Skills Training Helps Rehabilitate Inmates
The Sheridan Correctional Center in Illinois — the facility that hosts the Home Builders Institute's (HBI) Project TRADE (Training, Restitution, Apprenticeship, Development and Education) program — has received national attention for its work in reducing recidivism and reintegrating adult offenders back into society, most recently in the June 26 edition of The New York Times.
Recognizing that drug addiction is a major reason that offenders are ending up behind bars, Sheridan shifted the focus of its treatment to substance abuse, with an emphasis on rehabilitating its prisoners. An expansion of the facility is underway, and with 1,300 beds serving 1,700 prisoners annually, Sheridan will become the largest prison dedicated to drug treatment in the country.
To make its transition from a typical prison to an exclusive drug treatment facility, Sheridan needed to introduce programs designed to rehabilitate substance abusers. Because the lack of employment opportunities for offenders remains a major reason why many do not leave the justice system, Sheridan partnered with HBI, the workforce development arm of NAHB, to provide its population with the opportunity to learn home building skills.
The collaborative efforts between Sheridan and HBI go back a few years to the time when its warden, Michael Rothwell, working as a deputy administrator for Idaho’s Department of Correction, discussed prisoner reentry initiatives, ballooning recidivism rates and the industry’s labor shortages with Jim Woodyard, a prominent builder in the state and an HBI trustee.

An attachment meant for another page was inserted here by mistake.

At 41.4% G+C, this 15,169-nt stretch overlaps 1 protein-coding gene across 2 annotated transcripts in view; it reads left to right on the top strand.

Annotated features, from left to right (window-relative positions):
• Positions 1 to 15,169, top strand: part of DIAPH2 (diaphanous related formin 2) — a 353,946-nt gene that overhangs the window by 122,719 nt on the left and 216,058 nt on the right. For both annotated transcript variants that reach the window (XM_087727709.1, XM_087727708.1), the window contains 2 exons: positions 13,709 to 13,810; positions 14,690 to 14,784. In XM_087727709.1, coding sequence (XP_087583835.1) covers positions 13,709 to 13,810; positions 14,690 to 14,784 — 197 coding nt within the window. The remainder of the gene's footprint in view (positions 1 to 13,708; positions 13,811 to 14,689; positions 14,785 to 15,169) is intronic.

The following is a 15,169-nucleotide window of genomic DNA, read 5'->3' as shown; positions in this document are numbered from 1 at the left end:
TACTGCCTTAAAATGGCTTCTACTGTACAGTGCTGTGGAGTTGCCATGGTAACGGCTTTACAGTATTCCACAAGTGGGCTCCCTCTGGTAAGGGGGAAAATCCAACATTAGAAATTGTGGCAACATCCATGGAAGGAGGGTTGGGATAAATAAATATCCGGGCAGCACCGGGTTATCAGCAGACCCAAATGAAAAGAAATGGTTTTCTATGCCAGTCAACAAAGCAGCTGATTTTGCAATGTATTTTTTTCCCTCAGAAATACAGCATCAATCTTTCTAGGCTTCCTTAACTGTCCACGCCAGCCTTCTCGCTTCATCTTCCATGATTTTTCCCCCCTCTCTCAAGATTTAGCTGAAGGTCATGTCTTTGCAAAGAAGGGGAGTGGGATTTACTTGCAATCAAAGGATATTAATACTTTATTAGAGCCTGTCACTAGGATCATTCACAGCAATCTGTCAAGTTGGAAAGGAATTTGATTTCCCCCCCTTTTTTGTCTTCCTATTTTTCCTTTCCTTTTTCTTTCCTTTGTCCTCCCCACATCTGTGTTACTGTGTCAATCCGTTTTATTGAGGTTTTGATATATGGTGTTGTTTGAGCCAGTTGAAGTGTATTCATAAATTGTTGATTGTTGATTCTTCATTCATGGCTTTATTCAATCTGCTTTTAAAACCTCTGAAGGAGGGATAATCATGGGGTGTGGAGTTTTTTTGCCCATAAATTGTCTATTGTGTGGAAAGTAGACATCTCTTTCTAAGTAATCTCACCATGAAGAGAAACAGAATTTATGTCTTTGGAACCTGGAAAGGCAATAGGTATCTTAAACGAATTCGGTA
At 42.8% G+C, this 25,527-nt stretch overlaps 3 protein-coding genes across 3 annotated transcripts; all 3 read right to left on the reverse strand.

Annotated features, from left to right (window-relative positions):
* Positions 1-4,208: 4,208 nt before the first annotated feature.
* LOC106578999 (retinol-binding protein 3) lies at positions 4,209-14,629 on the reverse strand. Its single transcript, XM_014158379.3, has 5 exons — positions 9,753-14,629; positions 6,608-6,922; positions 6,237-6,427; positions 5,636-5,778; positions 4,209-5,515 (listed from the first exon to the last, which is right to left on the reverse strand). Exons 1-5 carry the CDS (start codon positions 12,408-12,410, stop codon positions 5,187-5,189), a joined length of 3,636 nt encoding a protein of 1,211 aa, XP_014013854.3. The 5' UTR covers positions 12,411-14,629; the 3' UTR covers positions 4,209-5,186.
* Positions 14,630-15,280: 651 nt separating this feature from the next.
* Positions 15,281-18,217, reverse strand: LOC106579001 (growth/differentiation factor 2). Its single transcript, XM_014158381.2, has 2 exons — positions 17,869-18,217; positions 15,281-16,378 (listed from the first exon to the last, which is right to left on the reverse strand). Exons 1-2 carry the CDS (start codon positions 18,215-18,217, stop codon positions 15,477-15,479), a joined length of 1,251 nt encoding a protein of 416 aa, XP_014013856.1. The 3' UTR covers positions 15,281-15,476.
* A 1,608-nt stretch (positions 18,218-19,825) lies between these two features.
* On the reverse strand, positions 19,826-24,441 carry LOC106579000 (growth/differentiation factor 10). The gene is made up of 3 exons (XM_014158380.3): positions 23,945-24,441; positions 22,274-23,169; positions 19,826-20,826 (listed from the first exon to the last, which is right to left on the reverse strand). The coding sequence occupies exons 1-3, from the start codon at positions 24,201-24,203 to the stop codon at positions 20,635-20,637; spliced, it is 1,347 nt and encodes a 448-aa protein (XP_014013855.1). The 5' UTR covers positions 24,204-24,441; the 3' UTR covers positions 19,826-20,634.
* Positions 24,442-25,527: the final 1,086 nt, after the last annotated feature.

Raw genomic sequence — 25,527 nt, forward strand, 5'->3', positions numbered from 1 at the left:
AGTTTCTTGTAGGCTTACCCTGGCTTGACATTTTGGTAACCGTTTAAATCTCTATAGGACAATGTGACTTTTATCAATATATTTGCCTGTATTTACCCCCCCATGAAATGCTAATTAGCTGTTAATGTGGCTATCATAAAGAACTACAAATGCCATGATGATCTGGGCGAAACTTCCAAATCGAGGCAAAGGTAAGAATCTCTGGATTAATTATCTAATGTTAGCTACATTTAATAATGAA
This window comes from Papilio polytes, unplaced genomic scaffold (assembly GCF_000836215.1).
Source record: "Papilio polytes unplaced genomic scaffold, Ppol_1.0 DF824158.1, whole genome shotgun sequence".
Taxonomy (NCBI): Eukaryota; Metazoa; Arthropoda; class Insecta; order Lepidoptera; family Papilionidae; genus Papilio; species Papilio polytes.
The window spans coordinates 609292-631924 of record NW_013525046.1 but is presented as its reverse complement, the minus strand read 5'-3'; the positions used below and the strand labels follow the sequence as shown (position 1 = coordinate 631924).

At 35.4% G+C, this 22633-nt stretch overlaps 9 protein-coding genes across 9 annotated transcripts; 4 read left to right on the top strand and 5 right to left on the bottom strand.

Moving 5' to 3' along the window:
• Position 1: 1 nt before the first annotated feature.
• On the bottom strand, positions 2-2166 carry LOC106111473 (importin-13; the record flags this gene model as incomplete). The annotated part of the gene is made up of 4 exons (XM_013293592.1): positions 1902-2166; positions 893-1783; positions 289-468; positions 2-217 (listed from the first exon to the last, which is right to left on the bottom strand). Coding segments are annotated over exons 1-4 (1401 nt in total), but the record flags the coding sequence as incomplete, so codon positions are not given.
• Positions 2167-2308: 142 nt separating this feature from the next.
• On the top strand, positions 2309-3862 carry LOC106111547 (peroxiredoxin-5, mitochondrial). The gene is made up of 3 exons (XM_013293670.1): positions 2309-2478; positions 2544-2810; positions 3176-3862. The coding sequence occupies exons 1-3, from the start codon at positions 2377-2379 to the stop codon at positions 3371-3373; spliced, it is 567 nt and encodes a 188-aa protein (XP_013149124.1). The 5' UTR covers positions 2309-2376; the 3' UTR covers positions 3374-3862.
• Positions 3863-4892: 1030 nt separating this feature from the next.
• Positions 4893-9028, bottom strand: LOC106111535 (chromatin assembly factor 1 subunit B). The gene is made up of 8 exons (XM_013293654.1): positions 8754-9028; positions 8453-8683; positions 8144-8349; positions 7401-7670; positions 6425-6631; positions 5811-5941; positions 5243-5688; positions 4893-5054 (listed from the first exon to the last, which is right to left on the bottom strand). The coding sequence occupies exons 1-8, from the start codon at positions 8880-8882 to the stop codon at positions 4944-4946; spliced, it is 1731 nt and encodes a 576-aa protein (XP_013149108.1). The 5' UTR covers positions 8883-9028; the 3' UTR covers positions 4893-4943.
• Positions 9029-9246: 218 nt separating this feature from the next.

From Woodyard, Rothwell learned about HBI’s vocational training programs and how they reduce recidivism rates by preparing participants to enter the construction industry, where skilled workers are in great demand. Impressed with what he heard, Rothwell contacted HBI when he relocated to Illinois.
The initial call from Rothwell came in the spring of last year and by October, HBI and Sheridan had signed a five-year contract to offer Project TRADE at the facility. HBI is training 180 Sheridan students annually in building and apartment maintenance, carpentry and electrical skills.
“Sheridan is selective and the state decides who will be sent here,” says Rothwell. In fact, candidates must be serving six to 24 months and volunteer for the program. “Those with mental illness or violent offenders are not accepted, and those that do make it to the program must spend time in group therapy, drug counseling and classes or job training, such as HBI’s Project TRADE,” he added.
Project TRADE expects its first graduates later this summer, and will continue to operate at Sheridan through 2009.
For more information on Project TRADE, e-mail John Hattery at HBI, or call him at 800-795-7955 x8916.